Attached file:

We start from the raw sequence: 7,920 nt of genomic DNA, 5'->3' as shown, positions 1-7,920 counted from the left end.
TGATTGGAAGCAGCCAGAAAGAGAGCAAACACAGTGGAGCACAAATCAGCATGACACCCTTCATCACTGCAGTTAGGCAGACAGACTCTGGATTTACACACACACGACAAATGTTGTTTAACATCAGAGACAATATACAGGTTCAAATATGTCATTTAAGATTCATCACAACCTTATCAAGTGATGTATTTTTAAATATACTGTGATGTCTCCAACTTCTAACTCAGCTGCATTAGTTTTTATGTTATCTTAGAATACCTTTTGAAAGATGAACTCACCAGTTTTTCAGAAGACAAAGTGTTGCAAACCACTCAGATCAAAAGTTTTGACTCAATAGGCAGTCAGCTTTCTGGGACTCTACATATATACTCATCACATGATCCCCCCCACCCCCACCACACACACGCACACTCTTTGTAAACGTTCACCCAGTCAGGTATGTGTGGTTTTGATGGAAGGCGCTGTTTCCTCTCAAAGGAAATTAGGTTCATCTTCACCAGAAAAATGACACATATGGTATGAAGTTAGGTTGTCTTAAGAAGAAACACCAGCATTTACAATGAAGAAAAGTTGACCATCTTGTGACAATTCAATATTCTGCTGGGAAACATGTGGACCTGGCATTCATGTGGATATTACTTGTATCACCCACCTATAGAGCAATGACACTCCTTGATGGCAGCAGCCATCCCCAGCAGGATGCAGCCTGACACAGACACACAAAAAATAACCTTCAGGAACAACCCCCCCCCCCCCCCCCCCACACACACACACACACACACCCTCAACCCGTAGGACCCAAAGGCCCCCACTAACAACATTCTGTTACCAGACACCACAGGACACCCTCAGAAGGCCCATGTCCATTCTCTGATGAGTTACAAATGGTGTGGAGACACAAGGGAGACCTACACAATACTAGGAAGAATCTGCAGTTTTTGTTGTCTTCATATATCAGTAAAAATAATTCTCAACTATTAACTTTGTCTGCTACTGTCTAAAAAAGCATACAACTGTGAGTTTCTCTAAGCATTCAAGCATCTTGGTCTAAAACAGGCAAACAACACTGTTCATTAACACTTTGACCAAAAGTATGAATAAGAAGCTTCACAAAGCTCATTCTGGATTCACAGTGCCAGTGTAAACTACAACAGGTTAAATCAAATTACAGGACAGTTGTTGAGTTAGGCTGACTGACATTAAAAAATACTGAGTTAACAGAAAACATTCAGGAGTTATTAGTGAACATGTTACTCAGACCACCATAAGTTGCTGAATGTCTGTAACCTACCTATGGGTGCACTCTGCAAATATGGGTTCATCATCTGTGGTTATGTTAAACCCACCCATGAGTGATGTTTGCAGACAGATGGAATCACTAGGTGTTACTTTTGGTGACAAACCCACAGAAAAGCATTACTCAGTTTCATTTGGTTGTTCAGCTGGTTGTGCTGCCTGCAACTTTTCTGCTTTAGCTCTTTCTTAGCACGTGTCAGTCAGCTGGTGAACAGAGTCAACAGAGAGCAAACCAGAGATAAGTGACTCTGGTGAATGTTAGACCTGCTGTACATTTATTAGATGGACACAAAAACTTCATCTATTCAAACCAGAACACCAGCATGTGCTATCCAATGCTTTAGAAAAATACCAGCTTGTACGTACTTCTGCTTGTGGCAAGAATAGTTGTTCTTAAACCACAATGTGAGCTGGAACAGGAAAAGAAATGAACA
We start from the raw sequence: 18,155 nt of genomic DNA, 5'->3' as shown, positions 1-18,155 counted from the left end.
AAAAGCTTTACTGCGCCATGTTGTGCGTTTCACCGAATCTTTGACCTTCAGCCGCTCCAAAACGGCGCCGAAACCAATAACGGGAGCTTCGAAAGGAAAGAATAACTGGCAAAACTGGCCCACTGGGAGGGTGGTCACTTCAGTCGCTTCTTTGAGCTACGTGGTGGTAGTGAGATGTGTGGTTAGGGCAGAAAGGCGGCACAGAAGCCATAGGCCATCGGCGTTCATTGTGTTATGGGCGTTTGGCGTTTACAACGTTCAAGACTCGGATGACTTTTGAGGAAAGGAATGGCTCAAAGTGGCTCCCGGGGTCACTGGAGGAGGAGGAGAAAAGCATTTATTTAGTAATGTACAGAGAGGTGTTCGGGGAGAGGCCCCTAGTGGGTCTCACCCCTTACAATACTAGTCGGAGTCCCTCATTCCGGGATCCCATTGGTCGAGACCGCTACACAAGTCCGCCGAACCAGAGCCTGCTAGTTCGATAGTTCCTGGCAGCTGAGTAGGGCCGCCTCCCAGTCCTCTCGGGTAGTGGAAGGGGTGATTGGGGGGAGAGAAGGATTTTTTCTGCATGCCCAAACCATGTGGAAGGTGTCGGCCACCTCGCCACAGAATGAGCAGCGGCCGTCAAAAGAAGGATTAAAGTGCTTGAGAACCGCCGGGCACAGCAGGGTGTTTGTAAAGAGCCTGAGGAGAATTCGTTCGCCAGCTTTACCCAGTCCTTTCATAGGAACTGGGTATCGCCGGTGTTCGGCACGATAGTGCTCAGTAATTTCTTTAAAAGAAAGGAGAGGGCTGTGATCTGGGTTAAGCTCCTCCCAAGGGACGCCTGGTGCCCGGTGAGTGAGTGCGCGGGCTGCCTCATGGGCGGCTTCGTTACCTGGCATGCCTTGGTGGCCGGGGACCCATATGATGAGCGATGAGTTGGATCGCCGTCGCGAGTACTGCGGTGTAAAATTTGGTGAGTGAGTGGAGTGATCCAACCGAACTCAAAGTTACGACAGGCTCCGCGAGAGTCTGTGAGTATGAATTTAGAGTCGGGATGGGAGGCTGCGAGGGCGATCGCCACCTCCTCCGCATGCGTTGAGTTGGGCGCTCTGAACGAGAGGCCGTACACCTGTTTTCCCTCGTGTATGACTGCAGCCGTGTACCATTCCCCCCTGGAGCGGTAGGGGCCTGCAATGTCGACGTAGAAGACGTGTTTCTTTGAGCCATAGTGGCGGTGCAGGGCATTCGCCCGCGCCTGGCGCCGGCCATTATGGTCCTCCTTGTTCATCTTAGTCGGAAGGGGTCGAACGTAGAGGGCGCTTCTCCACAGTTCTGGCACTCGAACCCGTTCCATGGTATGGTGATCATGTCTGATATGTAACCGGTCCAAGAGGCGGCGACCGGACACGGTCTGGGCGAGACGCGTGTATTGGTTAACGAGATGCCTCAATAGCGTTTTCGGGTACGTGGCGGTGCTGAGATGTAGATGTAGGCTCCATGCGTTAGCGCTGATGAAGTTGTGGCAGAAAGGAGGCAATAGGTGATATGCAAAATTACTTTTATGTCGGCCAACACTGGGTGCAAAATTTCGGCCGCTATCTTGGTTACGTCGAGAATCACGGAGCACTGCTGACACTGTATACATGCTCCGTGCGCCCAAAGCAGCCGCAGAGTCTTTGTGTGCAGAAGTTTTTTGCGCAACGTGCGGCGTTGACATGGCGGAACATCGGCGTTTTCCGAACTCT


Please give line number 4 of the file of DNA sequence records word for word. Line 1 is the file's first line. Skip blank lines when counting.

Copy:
AAAAGCTTTACTGCGCCATGTTGTGCGTTTCACCGAATCTTTGACCTTCAGCCGCTCCAAAACGGCGCCGAAACCAATAACGGGAGCTTCGAAAGGAAAGAATAACTGGCAAAACTGGCCCACTGGGAGGGTGGTCACTTCAGTCGCTTCTTTGAGCTACGTGGTGGTAGTGAGATGTGTGGTTAGGGCAGAAAGGCGGCACAGAAGCCATAGGCCATCGGCGTTCATTGTGTTATGGGCGTTTGGCGTTTACAACGTTCAAGACTCGGATGACTTTTGAGGAAAGGAATGGCTCAAAGTGGCTCCCGGGGTCACTGGAGGAGGAGGAGAAAAGCATTTATTTAGTAATGTACAGAGAGGTGTTCGGGGAGAGGCCCCTAGTGGGTCTCACCCCTTACAATACTAGTCGGAGTCCCTCATTCCGGGATCCCATTGGTCGAGACCGCTACACAAGTCCGCCGAACCAGAGCCTGCTAGTTCGATAGTTCCTGGCAGCTGAGTAGGGCCGCCTCCCAGTCCTCTCGGGTAGTGGAAGGGGTGATTGGGGGGAGAGAAGGATTTTTTCTGCATGCCCAAACCATGTGGAAGGTGTCGGCCACCTCGCCACAGAATGAGCAGCGGCCGTCAAAAGAAGGATTAAAGTGCTTGAGAACCGCCGGGCACAGCAGGGTGTTTGTAAAGAGCCTGAGGAGAATTCGTTCGCCAGCTTTACCCAGTCCTTTCATAGGAACTGGGTATCGCCGGTGTTCGGCACGATAGTGCTCAGTAATTTCTTTAAAAGAAAGGAGAGGGCTGTGATCTGGGTTAAGCTCCTCCCAAGGGACGCCTGGTGCCCGGTGAGTGAGTGCGCGGGCTGCCTCATGGGCGGCTTCGTTACCTGGCATGCCTTGGTGGCCGGGGACCCATATGATGAGCGATGAGTTGGATCGCCGTCGCGAGTACTGCGGTGTAAAATTTGGTGAGTGAGTGGAGTGATCCAACCGAACTCAAAGTTACGACAGGCTCCGCGAGAGTCTGTGAGTATGAATTTAGAGTCGGGATGGGAGGCTGCGAGGGCGATCGCCACCTCCTCCGCATGCGTTGAGTTGGGCGCTCTGAACGAGAGGCCGTACACCTGTTTTCCCTCGTGTATGACTGCAGCCGTGTACCATTCCCCCCTGGAGCGGTAGGGGCCTGCAATGTCGACGTAGAAGACGTGTTTCTTTGAGCCATAGTGGCGGTGCAGGGCATTCGCCCGCGCCTGGCGCCGGCCATTATGGTCCTCCTTGTTCATCTTAGTCGGAAGGGGTCGAACGTAGAGGGCGCTTCTCCACAGTTCTGGCACTCGAACCCGTTCCATGGTATGGTGATCATGTCTGATATGTAACCGGTCCAAGAGGCGGCGACCGGACACGGTCTGGGCGAGACGCGTGTATTGGTTAACGAGATGCCTCAATAGCGTTTTCGGGTACGTGGCGGTGCTGAGATGTAGATGTAGGCTCCATGCGTTAGCGCTGATGAAGTTGTGGCAGAAAGGAGGCAATAGGTGATATGCAAAATTACTTTTATGTCGGCCAACACTGGGTGCAAAATTTCGGCCGCTATCTTGGTTACGTCGAGAATCACGGAGCACTGCTGACACTGTATACATGCTCCGTGCGCCCAAAGCAGCCGCAGAGTCTTTGTGTGCAGAAGTTTTTTGCGCAACGTGCGGCGTTGACATGGCGGAACATCGGCGTTTTCCGAACTCT